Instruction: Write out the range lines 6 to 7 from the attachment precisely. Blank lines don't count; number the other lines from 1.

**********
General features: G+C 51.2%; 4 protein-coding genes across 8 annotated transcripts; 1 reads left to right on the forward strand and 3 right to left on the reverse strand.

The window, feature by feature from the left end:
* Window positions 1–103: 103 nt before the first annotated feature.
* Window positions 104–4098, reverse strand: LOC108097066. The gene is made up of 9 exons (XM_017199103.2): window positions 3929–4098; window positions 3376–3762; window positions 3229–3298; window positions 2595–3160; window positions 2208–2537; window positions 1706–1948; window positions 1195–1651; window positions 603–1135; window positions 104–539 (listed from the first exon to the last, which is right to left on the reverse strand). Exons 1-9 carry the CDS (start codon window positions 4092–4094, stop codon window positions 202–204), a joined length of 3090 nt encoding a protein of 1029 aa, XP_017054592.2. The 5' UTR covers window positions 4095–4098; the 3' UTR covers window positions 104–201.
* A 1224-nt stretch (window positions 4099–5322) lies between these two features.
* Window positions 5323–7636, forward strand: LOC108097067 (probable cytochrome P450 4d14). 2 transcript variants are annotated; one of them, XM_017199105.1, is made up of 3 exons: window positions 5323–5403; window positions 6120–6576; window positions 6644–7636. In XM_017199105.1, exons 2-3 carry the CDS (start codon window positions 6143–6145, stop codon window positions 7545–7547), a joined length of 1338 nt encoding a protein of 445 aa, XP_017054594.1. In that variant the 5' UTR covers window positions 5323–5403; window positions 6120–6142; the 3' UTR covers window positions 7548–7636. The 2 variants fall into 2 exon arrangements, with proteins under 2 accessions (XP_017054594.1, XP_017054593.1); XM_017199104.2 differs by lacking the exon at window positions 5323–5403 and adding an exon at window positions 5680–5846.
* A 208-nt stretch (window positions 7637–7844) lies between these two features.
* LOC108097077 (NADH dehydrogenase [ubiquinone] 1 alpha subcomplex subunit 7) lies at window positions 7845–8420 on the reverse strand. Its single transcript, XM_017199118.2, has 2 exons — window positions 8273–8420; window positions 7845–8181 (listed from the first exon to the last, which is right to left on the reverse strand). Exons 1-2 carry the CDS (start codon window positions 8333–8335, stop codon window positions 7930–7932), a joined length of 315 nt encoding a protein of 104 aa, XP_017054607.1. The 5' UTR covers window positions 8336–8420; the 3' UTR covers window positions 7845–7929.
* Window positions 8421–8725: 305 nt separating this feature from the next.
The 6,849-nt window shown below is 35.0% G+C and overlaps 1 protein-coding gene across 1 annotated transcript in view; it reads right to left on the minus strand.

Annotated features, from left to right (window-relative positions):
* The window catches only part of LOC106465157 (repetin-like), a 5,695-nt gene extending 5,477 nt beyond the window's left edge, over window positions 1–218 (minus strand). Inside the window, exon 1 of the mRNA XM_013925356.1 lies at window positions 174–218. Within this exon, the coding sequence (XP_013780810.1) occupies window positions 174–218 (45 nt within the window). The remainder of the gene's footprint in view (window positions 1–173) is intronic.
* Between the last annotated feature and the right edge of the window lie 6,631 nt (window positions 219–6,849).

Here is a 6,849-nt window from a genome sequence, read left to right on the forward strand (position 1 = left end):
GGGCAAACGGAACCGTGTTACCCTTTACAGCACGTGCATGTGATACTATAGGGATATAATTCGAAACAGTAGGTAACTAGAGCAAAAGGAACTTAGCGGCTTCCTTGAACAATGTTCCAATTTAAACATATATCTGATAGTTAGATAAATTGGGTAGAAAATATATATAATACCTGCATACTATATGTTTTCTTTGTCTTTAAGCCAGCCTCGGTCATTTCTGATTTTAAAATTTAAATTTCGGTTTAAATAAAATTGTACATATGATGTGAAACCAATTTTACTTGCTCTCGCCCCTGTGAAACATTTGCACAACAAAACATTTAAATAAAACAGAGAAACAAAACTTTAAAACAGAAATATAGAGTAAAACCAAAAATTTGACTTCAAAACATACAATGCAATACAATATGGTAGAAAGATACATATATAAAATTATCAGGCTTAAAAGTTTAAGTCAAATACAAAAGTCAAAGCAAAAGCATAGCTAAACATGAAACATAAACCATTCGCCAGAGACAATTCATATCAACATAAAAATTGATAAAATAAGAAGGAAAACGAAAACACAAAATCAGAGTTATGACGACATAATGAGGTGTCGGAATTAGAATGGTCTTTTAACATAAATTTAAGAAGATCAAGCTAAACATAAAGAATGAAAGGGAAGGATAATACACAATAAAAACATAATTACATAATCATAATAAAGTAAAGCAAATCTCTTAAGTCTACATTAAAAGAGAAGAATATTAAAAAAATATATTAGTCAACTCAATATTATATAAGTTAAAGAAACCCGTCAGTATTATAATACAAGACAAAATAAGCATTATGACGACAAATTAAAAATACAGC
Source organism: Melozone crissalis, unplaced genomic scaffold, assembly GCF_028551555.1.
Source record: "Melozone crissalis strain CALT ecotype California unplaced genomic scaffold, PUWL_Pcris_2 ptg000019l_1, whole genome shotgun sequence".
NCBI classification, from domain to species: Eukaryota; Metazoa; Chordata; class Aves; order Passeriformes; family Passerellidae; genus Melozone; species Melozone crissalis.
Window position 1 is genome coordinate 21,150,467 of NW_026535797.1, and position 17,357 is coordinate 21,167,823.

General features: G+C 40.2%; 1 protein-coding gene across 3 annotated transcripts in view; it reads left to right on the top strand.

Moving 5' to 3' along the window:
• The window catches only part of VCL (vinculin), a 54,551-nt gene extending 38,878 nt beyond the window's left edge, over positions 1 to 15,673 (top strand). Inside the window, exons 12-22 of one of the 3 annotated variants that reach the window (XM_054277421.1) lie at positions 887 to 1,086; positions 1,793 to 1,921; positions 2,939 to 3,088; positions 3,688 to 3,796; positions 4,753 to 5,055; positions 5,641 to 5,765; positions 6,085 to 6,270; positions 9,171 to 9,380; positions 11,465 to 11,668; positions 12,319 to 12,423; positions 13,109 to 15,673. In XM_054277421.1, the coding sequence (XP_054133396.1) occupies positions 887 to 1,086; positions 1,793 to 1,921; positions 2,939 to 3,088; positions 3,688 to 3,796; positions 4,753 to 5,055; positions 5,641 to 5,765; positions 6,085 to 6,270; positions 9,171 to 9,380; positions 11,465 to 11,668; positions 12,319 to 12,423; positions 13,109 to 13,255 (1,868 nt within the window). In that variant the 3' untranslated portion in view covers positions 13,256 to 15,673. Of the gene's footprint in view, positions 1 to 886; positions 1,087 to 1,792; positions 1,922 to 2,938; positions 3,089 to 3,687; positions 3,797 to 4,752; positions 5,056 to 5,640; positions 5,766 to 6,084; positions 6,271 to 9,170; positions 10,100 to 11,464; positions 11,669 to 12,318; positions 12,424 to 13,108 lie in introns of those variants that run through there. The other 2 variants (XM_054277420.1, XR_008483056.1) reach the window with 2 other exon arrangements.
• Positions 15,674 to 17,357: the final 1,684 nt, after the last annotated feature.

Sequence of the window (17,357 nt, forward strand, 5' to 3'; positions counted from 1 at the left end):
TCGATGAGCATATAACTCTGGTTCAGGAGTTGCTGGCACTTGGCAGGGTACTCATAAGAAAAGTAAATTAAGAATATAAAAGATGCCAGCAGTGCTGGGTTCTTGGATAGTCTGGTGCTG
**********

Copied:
* Window positions 5323–7636, forward strand: LOC108097067 (probable cytochrome P450 4d14). 2 transcript variants are annotated; one of them, XM_017199105.1, is made up of 3 exons: window positions 5323–5403; window positions 6120–6576; window positions 6644–7636. In XM_017199105.1, exons 2-3 carry the CDS (start codon window positions 6143–6145, stop codon window positions 7545–7547), a joined length of 1338 nt encoding a protein of 445 aa, XP_017054594.1. In that variant the 5' UTR covers window positions 5323–5403; window positions 6120–6142; the 3' UTR covers window positions 7548–7636. The 2 variants fall into 2 exon arrangements, with proteins under 2 accessions (XP_017054594.1, XP_017054593.1); XM_017199104.2 differs by lacking the exon at window positions 5323–5403 and adding an exon at window positions 5680–5846.
* A 208-nt stretch (window positions 7637–7844) lies between these two features.